On March 15, 2017, the circuit court entered a decree granting Bennett a divorce and awarding her attorney's fees and costs. The circuit court subsequently entered a separate order setting the amount of the fee and cost award at $30, 000. Goodson now appeals those orders.

         II. Issues on Appeal

         Goodson argues that reversal of the decree is warranted because (1) he was not served with the complaint and summons in accordance with Rule 4 of the Arkansas Rules of Civil Procedure; (2) the circuit court failed to exercise discretion or utilize any analysis under Arkansas Code Annotated 9-13-101 when it denied Goodson visitation with his minor son; (3) the circuit court abused its discretion by denying Goodson's motion for a continuance; (4) the circuit court abused its discretion when it admitted the transcript of a hearing on a petition for an order of protection; (5) the circuit court unequally divided the marital assets without making the findings required by Arkansas Code Annotated 9-12-315; (6) the circuit court erred when it awarded spousal support without analyzing the parties' financial needs, ability to pay, and other relevant factors; (7) the circuit court erred in awarding attorneys' fees to the appellee, Sharon Bennett; (8) the circuit court erred by not allowing Goodson to impeach Bennett's credibility; (9) the circuit court erred by denying Goodson's motion to reopen the record based on newly-discovered evidence; and (10) the circuit court's errors cumulatively denied Goodson a fair trial.

         III. Standards of Review

         This court generally reviews domestic-relations cases de novo, see Berry v. Berry, 2017 Ark.App. 145, at 2, 515 S.W.3d 164, 166, but applies the abuse-of-discretion standard to the circuit court's decisions denying motions for continuance, see James v. Arkansas Dept. of Human Servs., 2016 Ark.App. 276, at 2-3, and awarding alimony. See Williams v. Williams, 2018 Ark.App. 79, at 12, 541 S.W.3d 477, 484. We also review a circuit court's evidentiary rulings for abuses of discretion. See Southern v. Highline Tech., Innovations Inc., 2014 Ark.App. 613, at 4, 488 S.W.3d 712, 716. We will not find an abuse of discretion, however, unless a circuit court acted "improvidently, thoughtlessly, or without due consideration." Gerber Prods., Co. v. CECO Concrete Constr., LLC 2017 Ark.App. 568, at 6, 533 S.W.3d 139, 143.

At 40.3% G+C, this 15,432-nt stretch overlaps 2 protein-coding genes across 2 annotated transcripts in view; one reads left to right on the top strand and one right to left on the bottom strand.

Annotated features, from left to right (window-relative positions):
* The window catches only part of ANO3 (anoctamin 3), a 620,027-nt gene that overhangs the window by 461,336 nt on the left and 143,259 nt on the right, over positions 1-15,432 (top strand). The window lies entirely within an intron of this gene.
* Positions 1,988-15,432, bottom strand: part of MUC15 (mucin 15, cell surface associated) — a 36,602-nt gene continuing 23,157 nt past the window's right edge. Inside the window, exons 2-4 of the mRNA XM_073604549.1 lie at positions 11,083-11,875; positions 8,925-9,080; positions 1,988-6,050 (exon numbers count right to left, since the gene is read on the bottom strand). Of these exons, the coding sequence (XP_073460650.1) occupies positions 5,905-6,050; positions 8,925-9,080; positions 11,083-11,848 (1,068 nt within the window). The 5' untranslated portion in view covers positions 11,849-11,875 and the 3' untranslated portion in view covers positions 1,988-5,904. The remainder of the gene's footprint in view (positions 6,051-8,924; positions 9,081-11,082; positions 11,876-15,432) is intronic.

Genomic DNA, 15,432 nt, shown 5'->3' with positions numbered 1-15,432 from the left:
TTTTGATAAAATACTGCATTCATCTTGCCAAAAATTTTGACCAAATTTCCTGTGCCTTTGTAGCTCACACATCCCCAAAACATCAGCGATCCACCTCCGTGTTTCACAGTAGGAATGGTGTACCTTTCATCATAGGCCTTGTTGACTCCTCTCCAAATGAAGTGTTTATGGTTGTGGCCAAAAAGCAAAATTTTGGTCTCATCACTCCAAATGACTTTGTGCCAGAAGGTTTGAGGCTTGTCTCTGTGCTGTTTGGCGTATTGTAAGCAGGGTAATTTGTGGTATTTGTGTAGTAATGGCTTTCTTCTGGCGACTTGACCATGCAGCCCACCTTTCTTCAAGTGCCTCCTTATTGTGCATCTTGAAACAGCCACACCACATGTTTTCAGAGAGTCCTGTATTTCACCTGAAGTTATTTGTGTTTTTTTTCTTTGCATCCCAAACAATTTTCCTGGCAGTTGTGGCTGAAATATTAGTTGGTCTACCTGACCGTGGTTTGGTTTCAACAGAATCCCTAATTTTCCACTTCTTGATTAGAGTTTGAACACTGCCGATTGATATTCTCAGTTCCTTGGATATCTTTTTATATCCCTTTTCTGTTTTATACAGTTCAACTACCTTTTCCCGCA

Likewise, we will not reverse a circuit court's finding of fact unless it is clearly erroneous. Berry, 2017 Ark.App. 145, at 2, 515 S.W.3d at 166. "A finding is clearly erroneous when, although there is evidence to support it, the reviewing court is left with a definite and firm conviction that the circuit court has made a mistake." Id. "In reviewing a circuit court's findings of fact, [this court] gives due deference to the court's superior position to determine the credibility of the witnesses and the weight to be accorded to their testimony." Id. Applying these standards to the decisions that Goodson challenges on appeal, we affirm the decree.

         IV. Discussion

         A. Service of the Summons and Complaint

         Goodson argues, for the first time on appeal, that the case should be reversed and dismissed because the record does not contain any proof demonstrating he was properly served with Bennett's summons and complaint. Additionally, relying on Raymond v. Raymond, 343 Ark. 480, 36 S.W.3d 733 (2001), and Criswell v. Office of Child Support Enforcement, 2014 Ark.App. 309, 436 S.W.3d 152, he suggests his appearance in the case cannot be grounds to apply the doctrines of estoppel or waiver. Because Goodson waived his challenge to the circuit court's personal jurisdiction by seeking affirmative relief, we affirm.

         "Arkansas law is long settled that service of valid process is necessary to give a court jurisdiction over a defendant." Affordable Bail Bonds, Inc. v. State, 2015 Ark.App. 44, at 4. The defense of personal jurisdiction, however, may be waived by the appearance of the defendant without raising an objection. Id. This court has "long recognized that any action on the part of a defendant, except to object to jurisdiction, which recognizes the case in court, will amount to an appearance." Id. "In deciding whether a defendant has waived his rights and entered an appearance, a determining factor is whether the defendant seeks affirmative relief." Id.

         As indicated above, Goodson filed an answer to Bennett's complaint for divorce and sought affirmative relief by filing a counterclaim-and an amended counterclaim-in the circuit court. He also sought affirmative relief in the form of a stay of the final hearing until after the conclusion of the criminal case against him. In addition, he never argued below, as he does here, that he was not properly served with Bennett's summons and complaint. Accordingly, Goodson waived his challenge to the circuit court's personal jurisdiction.

         Goodson's reliance on Raymond and Criswell is unpersuasive. While the defendants in each of those cases signed reconciliation and custody agreements demonstrating they had actual knowledge of the divorce proceedings, neither sought any affirmative relief, as Goodson so clearly did here. See Raymond, 343 Ark. at 487, 36 S.W.3d at 737 (observing that signing a reconciliation agreement does not constitute an appearance because it is "not a responsive pleading" and does not "request any relief from the court"); see also Criswell, 2014 Ark.App. 309, at 8, 436 S.W.3d at 157 (observing that defendant signed the custody agreement before filing of the complaint and "never filed any pleading or otherwise ...